So how do we put in place measures to ensure women’s agency, voice and seats around decision-making tables? Here are just three recommendations, relevant in private, public and community contexts, to get started.

1.      Ensure that decision-making bodies are gender-balanced. Publicly commit to taking a gender-inclusive stance in response and recovery efforts. Where balance does not exist, temporary special measures, including gender quotas, should be put in force.

2.      Ensure that gender equality concerns are embedded in the design and implementation of workplace and national COVID-19 policy responses and budgets. Implement and analyse gender impact assessments to track and mitigate the pandemic’s impact on women and girls. Resource accordingly.

3.      Recognise and remove barriers to women’s leadership. Existing inequalities and discriminatory social norms contribute to women being underrepresented in leadership roles, in the private sector and in government. Consider women’s increased burden of care and implement flexible working arrangements, child care subsidies/widespread access to free and affordable child care. Encourage men to share domestic care work and role model this through high profile, accessible campaigns within government and the private sector.

Twenty-five years on from the landmark global agreements at the heart of the Beijing Platform for Action, I, for one, had expected to be able to report back more progress than is the reality. One thing I know for sure: agitating for change is instrumental to progress. One way I’d encourage you to do just that is by joining us at our International Women’s Day events around the country and online on Friday, 5 March. This year the global theme is “Women in Leadership: Achieving an equal future in a COVID-19 world”. Join us as we share incredible stories from women who inspire, lead and are committed to making a difference every day. I also call on you to participate in our inaugural Day of Giving on Monday, 8 March – 24 hours dedicated to raising funds in support of women leaders. Help us finish the unfinished business of leadership, to achieve gender equality, once and for all.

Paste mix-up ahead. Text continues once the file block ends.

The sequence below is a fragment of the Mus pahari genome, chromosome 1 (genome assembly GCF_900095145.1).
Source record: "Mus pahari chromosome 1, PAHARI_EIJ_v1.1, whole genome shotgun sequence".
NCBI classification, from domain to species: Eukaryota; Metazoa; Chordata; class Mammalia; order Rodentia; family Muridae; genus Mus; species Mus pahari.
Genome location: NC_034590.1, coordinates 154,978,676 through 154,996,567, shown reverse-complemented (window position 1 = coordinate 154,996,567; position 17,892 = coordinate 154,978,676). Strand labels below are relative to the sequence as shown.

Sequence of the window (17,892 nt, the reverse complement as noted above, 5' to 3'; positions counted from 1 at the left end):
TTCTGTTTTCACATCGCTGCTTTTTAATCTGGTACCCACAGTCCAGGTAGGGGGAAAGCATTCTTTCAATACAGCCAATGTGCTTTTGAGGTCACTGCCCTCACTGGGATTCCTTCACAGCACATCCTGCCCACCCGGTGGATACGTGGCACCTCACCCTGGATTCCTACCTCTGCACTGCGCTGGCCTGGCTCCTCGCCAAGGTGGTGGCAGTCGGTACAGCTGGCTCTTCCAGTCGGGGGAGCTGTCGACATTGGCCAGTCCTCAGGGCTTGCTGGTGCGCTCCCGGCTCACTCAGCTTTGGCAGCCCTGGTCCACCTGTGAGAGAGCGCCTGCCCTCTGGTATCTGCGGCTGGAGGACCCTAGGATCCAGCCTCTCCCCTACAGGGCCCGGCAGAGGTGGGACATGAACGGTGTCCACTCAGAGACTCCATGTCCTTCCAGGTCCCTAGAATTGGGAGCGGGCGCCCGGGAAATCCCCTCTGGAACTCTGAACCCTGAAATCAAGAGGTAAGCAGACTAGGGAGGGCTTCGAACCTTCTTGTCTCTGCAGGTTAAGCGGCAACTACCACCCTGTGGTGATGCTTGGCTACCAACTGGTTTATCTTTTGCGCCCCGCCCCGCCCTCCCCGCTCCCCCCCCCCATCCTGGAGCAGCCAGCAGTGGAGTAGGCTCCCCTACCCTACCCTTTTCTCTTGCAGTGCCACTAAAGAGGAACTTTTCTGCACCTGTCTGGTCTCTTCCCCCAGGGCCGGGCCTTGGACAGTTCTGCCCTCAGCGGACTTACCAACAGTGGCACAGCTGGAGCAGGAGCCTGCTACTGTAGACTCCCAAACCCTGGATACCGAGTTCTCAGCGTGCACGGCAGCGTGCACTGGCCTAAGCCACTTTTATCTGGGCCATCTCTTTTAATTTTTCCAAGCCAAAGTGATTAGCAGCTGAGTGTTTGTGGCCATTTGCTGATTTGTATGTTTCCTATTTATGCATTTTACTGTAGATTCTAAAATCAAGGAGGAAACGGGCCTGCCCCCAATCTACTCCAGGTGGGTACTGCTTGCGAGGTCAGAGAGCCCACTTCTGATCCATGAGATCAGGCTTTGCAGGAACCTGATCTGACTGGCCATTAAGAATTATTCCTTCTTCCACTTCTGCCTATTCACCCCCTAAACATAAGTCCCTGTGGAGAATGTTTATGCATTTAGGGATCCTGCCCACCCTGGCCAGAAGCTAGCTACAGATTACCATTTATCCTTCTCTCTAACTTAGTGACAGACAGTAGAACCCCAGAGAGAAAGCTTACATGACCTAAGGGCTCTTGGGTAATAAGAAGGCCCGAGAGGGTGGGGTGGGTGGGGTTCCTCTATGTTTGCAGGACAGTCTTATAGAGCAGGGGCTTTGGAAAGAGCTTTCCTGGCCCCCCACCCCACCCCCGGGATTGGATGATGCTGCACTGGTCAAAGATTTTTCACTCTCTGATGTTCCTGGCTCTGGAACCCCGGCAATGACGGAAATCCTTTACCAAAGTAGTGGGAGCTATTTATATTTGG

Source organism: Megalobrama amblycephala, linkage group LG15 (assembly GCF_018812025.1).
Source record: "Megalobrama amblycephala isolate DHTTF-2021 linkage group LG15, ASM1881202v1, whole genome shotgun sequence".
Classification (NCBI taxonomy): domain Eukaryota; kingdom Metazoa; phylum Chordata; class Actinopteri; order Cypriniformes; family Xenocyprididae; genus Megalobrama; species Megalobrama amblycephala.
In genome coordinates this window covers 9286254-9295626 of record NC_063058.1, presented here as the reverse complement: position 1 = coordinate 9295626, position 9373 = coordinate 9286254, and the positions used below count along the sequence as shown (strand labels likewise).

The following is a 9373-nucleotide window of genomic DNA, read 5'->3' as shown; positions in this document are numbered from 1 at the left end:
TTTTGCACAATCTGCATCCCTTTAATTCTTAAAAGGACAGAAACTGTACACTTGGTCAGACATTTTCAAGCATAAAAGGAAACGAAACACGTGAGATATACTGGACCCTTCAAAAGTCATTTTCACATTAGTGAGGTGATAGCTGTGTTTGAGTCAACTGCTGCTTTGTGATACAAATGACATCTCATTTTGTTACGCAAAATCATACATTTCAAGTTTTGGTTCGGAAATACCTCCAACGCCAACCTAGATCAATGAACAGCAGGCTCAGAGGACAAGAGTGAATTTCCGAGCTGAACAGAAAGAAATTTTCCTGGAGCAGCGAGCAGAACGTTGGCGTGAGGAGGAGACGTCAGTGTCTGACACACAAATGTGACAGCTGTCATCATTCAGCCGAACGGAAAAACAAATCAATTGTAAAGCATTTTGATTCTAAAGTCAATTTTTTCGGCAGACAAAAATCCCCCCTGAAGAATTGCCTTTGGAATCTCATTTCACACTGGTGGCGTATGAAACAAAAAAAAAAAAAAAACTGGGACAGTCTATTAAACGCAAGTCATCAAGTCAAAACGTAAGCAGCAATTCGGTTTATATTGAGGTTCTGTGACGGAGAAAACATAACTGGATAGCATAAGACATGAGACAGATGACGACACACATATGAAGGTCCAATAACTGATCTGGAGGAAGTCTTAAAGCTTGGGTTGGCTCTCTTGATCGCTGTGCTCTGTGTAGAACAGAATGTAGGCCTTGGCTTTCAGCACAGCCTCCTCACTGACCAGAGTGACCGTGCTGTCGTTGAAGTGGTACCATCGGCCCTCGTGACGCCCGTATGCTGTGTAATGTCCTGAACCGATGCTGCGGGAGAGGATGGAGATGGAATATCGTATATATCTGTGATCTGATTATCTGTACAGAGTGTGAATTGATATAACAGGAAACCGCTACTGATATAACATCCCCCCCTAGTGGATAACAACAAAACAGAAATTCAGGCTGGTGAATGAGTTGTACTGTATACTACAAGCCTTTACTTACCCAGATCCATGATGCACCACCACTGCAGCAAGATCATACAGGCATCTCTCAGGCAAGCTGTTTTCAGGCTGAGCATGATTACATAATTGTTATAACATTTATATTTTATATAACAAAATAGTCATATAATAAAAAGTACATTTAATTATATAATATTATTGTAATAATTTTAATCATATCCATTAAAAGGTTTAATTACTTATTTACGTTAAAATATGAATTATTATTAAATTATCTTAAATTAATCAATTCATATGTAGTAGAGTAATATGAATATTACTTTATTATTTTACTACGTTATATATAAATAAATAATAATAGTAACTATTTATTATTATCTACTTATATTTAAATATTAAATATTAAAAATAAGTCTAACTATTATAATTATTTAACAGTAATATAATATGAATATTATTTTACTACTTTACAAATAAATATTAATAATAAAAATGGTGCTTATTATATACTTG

[1] Women in parliament: 1995-2020 – 25 years in review.

[2] Many gains, but many miles to go: women in power since 1995.

[3] More women at the top proves better for business.

[4] Women in parliament: 1995-2020 – 25 years in review.  

[5] Review and appraisal of the implementation of the Beijing Declaration and Platform for Action and the outcomes of the twenty-third special session of the General Assembly. Report of the Secretary-General

[6] Women in leadership.

[7] A record number of women CEOs make this year’s Fortune 500 list’s,33%20%E2%80%93%20a%2012%20percent%20rise.